encrypted, but that may be reasonable on a private subnet for the cluster,  especially  if
       SGE's CSP security isn't used to secure the system generally.

       To achieve this:

              rsh_command         $SGE_ROOT/utilbin/$ARC/rsh
              rsh_daemon          $SGE_ROOT/utilbin/$ARC/rshd -l

       must  be  defined  in sge_conf(5).  The value of $SGE_ROOT must be replaced by the root of
       the installation, and $ARC must be replaced by the particular  platform  architecture,  as
       use  of  environment  variables  is not implemented for these entries. When the cluster is
       homogeneous, it can be set to e.g. ‘lx-amd64’ or  ‘lx-x86’.  In  a  heterogeneous  cluster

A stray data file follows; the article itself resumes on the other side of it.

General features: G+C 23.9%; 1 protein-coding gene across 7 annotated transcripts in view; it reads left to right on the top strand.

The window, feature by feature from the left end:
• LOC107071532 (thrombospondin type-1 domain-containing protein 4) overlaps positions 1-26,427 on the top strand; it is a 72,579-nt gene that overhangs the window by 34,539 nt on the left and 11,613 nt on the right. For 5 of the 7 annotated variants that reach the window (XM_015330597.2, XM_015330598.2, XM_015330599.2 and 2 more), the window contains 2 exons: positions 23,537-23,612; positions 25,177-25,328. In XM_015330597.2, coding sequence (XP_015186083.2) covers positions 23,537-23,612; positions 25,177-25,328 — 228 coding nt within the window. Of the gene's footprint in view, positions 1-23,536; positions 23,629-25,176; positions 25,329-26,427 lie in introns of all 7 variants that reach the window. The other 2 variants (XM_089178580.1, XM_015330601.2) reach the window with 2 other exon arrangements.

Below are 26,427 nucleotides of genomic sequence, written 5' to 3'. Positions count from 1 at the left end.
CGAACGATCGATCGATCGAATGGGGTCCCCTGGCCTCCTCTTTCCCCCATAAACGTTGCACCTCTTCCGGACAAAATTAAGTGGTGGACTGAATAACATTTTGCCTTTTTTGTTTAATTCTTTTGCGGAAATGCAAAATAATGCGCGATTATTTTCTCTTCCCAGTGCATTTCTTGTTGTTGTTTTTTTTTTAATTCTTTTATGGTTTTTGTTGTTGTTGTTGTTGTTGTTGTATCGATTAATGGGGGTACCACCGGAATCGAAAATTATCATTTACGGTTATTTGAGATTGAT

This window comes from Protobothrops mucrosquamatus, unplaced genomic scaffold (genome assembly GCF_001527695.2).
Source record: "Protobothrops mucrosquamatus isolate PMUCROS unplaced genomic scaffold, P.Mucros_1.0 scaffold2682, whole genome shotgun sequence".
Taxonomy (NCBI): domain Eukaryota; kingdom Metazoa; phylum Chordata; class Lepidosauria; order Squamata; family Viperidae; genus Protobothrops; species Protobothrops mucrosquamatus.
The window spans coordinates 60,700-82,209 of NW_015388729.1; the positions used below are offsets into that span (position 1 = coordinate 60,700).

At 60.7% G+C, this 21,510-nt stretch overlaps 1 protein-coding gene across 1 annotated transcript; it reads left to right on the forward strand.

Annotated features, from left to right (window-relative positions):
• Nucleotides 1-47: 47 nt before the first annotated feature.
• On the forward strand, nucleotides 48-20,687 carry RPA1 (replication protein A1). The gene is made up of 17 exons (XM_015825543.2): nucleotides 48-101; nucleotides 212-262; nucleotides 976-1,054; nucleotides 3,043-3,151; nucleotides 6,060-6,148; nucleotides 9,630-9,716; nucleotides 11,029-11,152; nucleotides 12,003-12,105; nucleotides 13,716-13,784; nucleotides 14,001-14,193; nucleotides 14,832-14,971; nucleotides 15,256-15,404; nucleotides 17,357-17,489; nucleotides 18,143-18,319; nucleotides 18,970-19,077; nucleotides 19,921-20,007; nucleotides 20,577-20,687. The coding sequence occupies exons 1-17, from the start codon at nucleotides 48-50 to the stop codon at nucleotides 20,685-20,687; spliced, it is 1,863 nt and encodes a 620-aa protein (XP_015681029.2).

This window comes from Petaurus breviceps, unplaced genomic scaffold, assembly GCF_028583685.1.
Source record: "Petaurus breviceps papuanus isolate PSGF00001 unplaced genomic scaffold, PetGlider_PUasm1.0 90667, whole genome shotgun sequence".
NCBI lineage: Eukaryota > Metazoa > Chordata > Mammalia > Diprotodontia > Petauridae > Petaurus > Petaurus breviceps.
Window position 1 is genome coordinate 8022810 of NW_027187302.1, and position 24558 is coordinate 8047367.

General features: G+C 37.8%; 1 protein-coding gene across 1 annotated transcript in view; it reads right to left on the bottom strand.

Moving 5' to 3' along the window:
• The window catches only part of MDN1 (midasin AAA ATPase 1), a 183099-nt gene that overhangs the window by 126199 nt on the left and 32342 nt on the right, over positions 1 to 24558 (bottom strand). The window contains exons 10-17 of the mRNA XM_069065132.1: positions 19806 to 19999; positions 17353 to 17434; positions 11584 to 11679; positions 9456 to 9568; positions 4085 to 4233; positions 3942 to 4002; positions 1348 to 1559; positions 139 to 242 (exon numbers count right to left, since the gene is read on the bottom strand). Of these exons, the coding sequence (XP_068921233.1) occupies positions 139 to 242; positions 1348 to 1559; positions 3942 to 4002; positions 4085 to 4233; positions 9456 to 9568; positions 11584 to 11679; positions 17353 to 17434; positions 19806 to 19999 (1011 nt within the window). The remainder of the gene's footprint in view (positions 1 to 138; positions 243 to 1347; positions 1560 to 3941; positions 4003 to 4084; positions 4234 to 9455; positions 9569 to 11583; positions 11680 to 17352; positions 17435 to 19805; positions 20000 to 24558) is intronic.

local  configurations  need  to be defined, where preferably the minority of machines will
       get local configurations.

       The defined rsh_command will then be called with four additional parameters:  ‘-n’,  ‘-p’,
       ‘PORT’,  and  ‘HOST’  in  exactly  that  order, which refer to the machine the rsh_command
       should address and the port to be used.

       This can also be used to set up a secure communication using SSH:

              rsh_command         /usr/bin/ssh
              rsh_daemon          /usr/sbin/sshd -i
       Again, this is independent of SSH as a system service, which can remain disabled.

LOCAL CONFIGURATIONS OF EXECHOSTS

       It is important to note that the communication method set up for  one  particular  startup
       method  must  match  at  each  end.  This  can  either  be achieved by using only a global
       configuration, or carefully setting up local configurations for  the  exechosts  involved.